More than a year after scooping up the exploration poster boys of Red Lake, Kinross Gold published a first-ever gold resource estimate of its Great Bear Project last week.
Kinross is convinced Great Bear will be a top tier, high-grade and long-lasting open pit and underground mine. The company acquired the project, then known as the Dixie Project, in late 2021 without a resource estimate ever being published by Great Bear Resources of Vancouver.
In a news release, Toronto-based Kinross said it carried out 250,000 metres of drilling last year to produce an initial mineral resource estimate of 2.7 million ounces of indicated resources and 2.3 million ounces of inferred resource.
A large amount of the indicated gold is near the surface, making it accessible by open-pit mining methods. The first 500 metres of drilling was at the LP Fault Zone, the possible entry point of where mining would start.
Great Bear is 25 kilometres southeast of the town of Red Lake. It’s in an area of the famous gold camp that hasn’t been mined but has been extensively explored in recent years. Infrastructure and logistics are not a problem. Great Bear is reachable by logging roads with a paved highway, natural gas pipeline and power line running parallel to the project.
Sign up for the Sudbury Mining Solutions weekly newsletter here.
Kinross believes Great Bear has open-ended high-grade potential, especially at depth. In laying out its future development plans, Kinross expects to target high grade areas of the property in the early years of potential mine production.
There are “multiple zones”of high-grade gold mineralization running across the property, which will be focus of more drilling this year and beyond.
Kinross conducted metallurgical testing last year and reported “excellent recoveries.” Early test work indicated a high gold recovery of 95 per cent. Met testing will continue in 2023 to gain a higher degree of confidence.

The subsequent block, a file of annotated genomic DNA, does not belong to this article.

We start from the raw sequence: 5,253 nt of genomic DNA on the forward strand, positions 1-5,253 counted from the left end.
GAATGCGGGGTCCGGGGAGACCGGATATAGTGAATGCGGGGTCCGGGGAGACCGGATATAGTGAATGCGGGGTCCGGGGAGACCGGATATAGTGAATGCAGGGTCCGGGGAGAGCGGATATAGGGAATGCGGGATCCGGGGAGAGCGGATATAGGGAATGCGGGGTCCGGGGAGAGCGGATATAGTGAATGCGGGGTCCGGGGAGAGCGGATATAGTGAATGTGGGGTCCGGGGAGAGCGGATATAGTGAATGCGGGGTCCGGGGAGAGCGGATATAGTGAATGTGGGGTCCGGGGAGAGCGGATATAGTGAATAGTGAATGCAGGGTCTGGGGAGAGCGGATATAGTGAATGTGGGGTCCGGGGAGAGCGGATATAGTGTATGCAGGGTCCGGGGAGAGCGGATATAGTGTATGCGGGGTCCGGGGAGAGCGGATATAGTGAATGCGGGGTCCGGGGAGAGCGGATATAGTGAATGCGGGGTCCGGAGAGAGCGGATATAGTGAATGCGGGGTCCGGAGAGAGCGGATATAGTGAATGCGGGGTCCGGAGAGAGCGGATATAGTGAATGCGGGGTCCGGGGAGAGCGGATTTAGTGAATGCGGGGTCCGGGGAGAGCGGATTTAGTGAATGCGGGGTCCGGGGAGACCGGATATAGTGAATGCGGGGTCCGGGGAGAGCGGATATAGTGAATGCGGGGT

The company said it’s progressing well with its baseline environmental studies, local community socio-economic studies and preliminary engineering, all required in the permitting process. Its First Nation engagement communities are Wabauskang and Lac Seul, on whose traditional territories where Great Bear is situated.
The exploration focus for 2023 is to build ounces on the property and identify new drill targets. Kinross said in a recent investor representation that this initial resource estimate is “just the beginning.”
Deep drilling down to 1,000 metres has returned wide and high-grade intercepts which point to a mine with some longevity, the company notes.
The company has compared Great Bear to Hemlo, on the north shore of Lake Superior, where 90 per cent of the gold was mined from underground at depths greater than 500 metres.
Kinross is outlining plans to drive an exploration ramp to enable underground drilling of the LP Fault and nearby Hinge and Limb zones, as well as to extract a bulk sample. A preliminary economic assessment of what a mine could look like could be published in 2024, the company said.
In laying out its production path, early work could begin by late 2026 or early 2027, depending on the expediency of government permitting.
Company CEO-President Paul Rollinson was pleased to get the resource estimate out, stating in a news release that the results firm up their expectations that Great Bear can be a quality mining asset with plenty of upside for shareholders.
He believes this resource estimate is “just the beginning” with exploration drilling showing that high grade and visible gold hits at depths of one kilometre.
“In just one year since acquiring the property, we have validated our belief for this to potentially become a world class asset,” he said in a statement.
”The initial mineral resource estimate and continuity of high grades and widths at depth reinforces our vision for a high-quality open pit and sizeable underground mine.”